Opening on scenes of fiery devastation, looting and violence, President Ramaphosa’s SONA 2022 certainly didn’t shy away from acknowledging the dire state South Africa is in. Despite the lack of sugar-coating – or perhaps because of it – the speech has been widely regarded as surprisingly hopeful.
“From a property perspective, the key factors that we were hoping to see addressed are the recovery of the economy and business and consumer confidence,” says Tony Clarke, MD of the Rawson Property Group. “These impact real estate directly by influencing the perceived security and attractiveness of long-term investments like property. They also contribute to job security and income growth, which directly affect consumer affordability and, consequently, the accessibility of the property market.”
According to Clarke, the president’s frank acknowledgement of the need for transformation was positive for confidence levels, in itself. However, there were a number of more concrete promises that Clarke believes could not only improve confidence levels, but also trigger long-overdue, tangible change.
“One of the most encouraging elements of the speech, for me, was seeing the president publicly acknowledge the critical role of the private sector in job creation and the importance of improving market access,” says Clarke. “If we’re ever going to address our vast unemployment issues, we need to support business growth. A real commitment to cut through the red tape holding businesses – and professionals – back is exceptionally welcome.”
Clarke says this mirrors the direction already taken in the new Property Practitioner’s Act, which has dramatically reduced the time and expense involved in becoming a qualified and self-sufficient real estate agent. By removing similar barriers to entry in other industries, and supporting the growth of small businesses, he believes it’s possible to expedite the entry of more South Africans into the workforce.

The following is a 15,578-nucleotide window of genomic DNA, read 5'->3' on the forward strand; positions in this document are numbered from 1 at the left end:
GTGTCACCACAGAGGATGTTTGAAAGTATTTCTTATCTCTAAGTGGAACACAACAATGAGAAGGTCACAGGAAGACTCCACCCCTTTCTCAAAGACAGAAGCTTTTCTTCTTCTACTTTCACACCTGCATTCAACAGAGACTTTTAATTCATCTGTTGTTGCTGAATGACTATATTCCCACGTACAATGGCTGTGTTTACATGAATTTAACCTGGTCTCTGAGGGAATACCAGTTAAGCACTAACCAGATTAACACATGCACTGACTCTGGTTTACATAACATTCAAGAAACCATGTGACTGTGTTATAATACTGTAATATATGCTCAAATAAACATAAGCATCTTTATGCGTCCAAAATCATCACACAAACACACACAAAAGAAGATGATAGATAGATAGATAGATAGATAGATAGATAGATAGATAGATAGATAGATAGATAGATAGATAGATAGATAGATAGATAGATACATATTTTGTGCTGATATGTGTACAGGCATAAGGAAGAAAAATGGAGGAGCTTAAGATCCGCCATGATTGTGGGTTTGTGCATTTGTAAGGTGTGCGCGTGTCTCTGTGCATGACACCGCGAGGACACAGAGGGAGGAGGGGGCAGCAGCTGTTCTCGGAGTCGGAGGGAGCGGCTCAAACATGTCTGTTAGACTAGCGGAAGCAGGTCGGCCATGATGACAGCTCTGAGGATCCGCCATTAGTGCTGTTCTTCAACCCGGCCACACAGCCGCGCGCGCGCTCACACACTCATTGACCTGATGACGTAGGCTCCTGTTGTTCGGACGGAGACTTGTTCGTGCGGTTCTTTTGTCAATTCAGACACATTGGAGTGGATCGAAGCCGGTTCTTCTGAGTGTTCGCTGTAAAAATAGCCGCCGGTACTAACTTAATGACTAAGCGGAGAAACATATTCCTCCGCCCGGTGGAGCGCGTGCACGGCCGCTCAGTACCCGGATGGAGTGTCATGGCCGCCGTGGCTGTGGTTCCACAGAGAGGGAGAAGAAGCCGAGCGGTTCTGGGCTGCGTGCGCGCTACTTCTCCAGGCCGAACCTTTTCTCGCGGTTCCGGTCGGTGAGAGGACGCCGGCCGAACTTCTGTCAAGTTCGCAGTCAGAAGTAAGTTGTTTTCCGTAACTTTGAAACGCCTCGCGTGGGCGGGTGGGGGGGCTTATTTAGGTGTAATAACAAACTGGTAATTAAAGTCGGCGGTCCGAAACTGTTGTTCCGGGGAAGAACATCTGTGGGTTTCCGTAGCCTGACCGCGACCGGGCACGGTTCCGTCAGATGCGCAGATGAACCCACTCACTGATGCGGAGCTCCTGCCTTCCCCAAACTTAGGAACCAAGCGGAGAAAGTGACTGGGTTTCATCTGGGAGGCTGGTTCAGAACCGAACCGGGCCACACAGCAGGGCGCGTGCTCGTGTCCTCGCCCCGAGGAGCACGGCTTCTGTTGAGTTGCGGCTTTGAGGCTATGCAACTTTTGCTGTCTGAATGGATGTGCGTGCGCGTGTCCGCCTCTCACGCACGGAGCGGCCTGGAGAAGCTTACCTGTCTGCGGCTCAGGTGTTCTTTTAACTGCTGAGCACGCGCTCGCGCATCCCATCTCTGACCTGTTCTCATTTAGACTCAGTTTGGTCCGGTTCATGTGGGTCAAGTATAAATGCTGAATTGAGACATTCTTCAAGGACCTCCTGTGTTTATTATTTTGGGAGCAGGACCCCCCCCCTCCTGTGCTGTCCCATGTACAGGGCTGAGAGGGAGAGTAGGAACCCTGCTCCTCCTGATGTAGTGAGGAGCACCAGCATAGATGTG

“That would not only reduce unemployment and decrease reliance on social grants, it would also add to our shrinking tax base and give a much-needed boost to the fiscus,” says Clarke.
Another potential boost to investor confidence came in the form of the President’s recognition of state capture, and his pledge to see those responsible brought to justice. While Clarke says more detail on how corruption will be prevented in future would have been welcomed, acting on previous wrongs is definitely a step in the right direction.
“If we want to convince investors that economic growth is returning, we need to show zero tolerance for repeating past mistakes,” says Clarke. “That means taking decisive action against those who engineered and profited from state capture, and disincentivising further corruption through the demonstration of appropriately harsh consequences.”
In a, perhaps, more controversial move, the President also reaffirmed his commitment to land redistribution. This, Clarke says, is welcomed by the property industry now that Section 25 of the constitution remains secure.
“We fully support expropriation for the purpose of improving access to land, particularly for agricultural use – we need to feed our country,” says Clarke. “I, for one, am really looking forward to seeing the new expropriation bill as it is going to play a vital role in the future of our country. How we achieve that will say a lot about our values as a nation and deeply influence our standing in the international community. I’m optimistic that our presidency will find a solution that empowers the people of South Africa without impinging on our fundamental human rights.
“Only time will tell how SONA’s promises play out in reality says Clarke. “All the words in the world mean nothing without action.”